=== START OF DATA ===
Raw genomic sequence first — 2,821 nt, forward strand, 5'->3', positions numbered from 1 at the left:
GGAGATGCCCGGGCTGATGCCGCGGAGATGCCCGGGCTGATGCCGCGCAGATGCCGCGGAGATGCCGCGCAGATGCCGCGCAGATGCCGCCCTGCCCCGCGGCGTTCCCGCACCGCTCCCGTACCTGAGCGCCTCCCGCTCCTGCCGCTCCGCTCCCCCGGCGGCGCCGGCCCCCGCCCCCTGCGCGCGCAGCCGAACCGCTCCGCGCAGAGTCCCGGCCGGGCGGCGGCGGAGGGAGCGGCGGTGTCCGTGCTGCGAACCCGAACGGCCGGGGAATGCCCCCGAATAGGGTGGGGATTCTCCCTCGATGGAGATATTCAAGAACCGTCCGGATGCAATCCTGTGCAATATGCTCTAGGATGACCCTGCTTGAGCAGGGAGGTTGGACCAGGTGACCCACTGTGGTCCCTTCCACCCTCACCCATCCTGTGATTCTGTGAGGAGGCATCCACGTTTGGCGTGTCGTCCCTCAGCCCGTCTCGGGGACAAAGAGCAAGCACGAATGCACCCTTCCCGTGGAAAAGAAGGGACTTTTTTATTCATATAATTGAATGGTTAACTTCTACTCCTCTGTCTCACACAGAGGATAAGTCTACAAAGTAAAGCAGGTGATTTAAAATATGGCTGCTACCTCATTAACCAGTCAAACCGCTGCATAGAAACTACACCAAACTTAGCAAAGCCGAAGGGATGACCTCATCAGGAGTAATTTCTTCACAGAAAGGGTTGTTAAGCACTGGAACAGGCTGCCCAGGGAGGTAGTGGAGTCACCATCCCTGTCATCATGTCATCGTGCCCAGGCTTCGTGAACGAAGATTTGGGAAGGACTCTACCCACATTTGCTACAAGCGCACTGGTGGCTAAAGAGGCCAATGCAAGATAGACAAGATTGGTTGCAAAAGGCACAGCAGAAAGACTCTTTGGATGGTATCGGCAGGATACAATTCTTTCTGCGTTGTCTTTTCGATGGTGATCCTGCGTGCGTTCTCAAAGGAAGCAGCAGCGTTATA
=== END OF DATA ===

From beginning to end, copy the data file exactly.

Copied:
Raw genomic sequence first — 2,821 nt, forward strand, 5'->3', positions numbered from 1 at the left:
GGAGATGCCCGGGCTGATGCCGCGGAGATGCCCGGGCTGATGCCGCGCAGATGCCGCGGAGATGCCGCGCAGATGCCGCGCAGATGCCGCCCTGCCCCGCGGCGTTCCCGCACCGCTCCCGTACCTGAGCGCCTCCCGCTCCTGCCGCTCCGCTCCCCCGGCGGCGCCGGCCCCCGCCCCCTGCGCGCGCAGCCGAACCGCTCCGCGCAGAGTCCCGGCCGGGCGGCGGCGGAGGGAGCGGCGGTGTCCGTGCTGCGAACCCGAACGGCCGGGGAATGCCCCCGAATAGGGTGGGGATTCTCCCTCGATGGAGATATTCAAGAACCGTCCGGATGCAATCCTGTGCAATATGCTCTAGGATGACCCTGCTTGAGCAGGGAGGTTGGACCAGGTGACCCACTGTGGTCCCTTCCACCCTCACCCATCCTGTGATTCTGTGAGGAGGCATCCACGTTTGGCGTGTCGTCCCTCAGCCCGTCTCGGGGACAAAGAGCAAGCACGAATGCACCCTTCCCGTGGAAAAGAAGGGACTTTTTTATTCATATAATTGAATGGTTAACTTCTACTCCTCTGTCTCACACAGAGGATAAGTCTACAAAGTAAAGCAGGTGATTTAAAATATGGCTGCTACCTCATTAACCAGTCAAACCGCTGCATAGAAACTACACCAAACTTAGCAAAGCCGAAGGGATGACCTCATCAGGAGTAATTTCTTCACAGAAAGGGTTGTTAAGCACTGGAACAGGCTGCCCAGGGAGGTAGTGGAGTCACCATCCCTGTCATCATGTCATCGTGCCCAGGCTTCGTGAACGAAGATTTGGGAAGGACTCTACCCACATTTGCTACAAGCGCACTGGTGGCTAAAGAGGCCAATGCAAGATAGACAAGATTGGTTGCAAAAGGCACAGCAGAAAGACTCTTTGGATGGTATCGGCAGGATACAATTCTTTCTGCGTTGTCTTTTCGATGGTGATCCTGCGTGCGTTCTCAAAGGAAGCAGCAGCGTTATA